By Darin L. Hammond
Article first published as Print Publishers--Extinction May Be Imminent on Technorati.
The reading environment has changed so rapidly in the past decade that publishers have been forced to rewrite their stories or quickly expire. The past year alone has sent traditional publishers reeling, scrambling for the next move.
Since Gutenberg industrialized the written word for the western world in 1450, adaptation has been the norm, and current publishers must learn the new next step through experimentation.
The evolution of traditional publishers is yet to come. The eReader and eBook are innovations from the realm of technology, not publishing, and how the publishers respond is yet to be seen.
Right now, as Suw Charman-Anderson of Forbes points out, the publishers have an intricate problem, which will be resolved, not “by relying on expert opinion, but ... using trial and error. Not just a ‘fling mud at the wall and see what sticks’ kind of trial and error, though, but something smarter, where failure is survivable and success recognizable.” She makes an astute analysis here by putting the problem in the context of science and business management.
Charman-Anderson suggests an organic, evolutionary approach on the part of publishers, but the industry’s adaptations are reactionary rather than progressive, and natural selection is deleting the slow changes, rejecting them. She describes these mutations of publishers as “incremental”—slow, meandering efforts. The publishers are not yet fit for survival.
June of 2012 illustrates the misguided attempts of many publishers to adapt, as Penguin jumped on the bandwagon of companies headed away from libraries and free lending. Penguin made this move after the American Association of Publishers reported that eBook sales had soared above hardcover print for the first time in history, remarkable as the first shift away from paper print since Gutenberg.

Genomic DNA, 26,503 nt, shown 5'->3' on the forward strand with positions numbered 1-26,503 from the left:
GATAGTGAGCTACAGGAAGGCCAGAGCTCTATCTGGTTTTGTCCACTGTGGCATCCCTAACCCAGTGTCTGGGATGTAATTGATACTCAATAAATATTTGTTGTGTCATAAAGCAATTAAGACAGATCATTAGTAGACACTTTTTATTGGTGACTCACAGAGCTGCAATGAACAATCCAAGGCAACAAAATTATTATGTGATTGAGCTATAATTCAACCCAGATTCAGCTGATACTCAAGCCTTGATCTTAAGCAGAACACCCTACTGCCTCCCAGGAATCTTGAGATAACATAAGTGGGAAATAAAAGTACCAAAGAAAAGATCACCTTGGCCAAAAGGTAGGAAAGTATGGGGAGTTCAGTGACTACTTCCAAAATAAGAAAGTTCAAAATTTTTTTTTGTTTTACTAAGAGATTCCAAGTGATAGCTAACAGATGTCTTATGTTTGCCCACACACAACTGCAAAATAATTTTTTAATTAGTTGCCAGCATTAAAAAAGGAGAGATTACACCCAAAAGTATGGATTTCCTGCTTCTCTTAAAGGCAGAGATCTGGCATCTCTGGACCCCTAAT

The other piece of news in June came from Pew Research, who highlighted the value of eBook library lending and the public’s limited knowledge of all that was available. Penguin reacted to these two reports by following Macmillan, Hachette, and Simon & Schuster, limiting library lending. They exacerbated their image and publicity problems when, on June 21, Penguin wandered back into the library business.
The weakness Penguin exemplifies is a business reacting rather than evolving quickly through trial and error mutations. Perhaps the only exception is the non-traditional Amazon, who has control of both the means of publication and the medium—eBooks and Kindles. At present, Amazon seems to have the only proactive strategy, lowering and eliminating prices while promoting authors and self publication (through Amazon).
Amazon appears at this point to be the fittest, and traditional publishers seem attached to their old models. Amazon is positioned in a way that makes Gutenberg look small by comparison, with power in publishing, technology, and authoring. They are already masters of the online machine and do not rely solely upon the sale of books.
All is not gloom and doom for publishers, but if they do not adapt, Penguin and others will be extinguished by the organic, evolutionary processes of market selection. Change, both rapid and creative, is necessary for the survival of these stalwarts of publishing. Will they act or continue to react?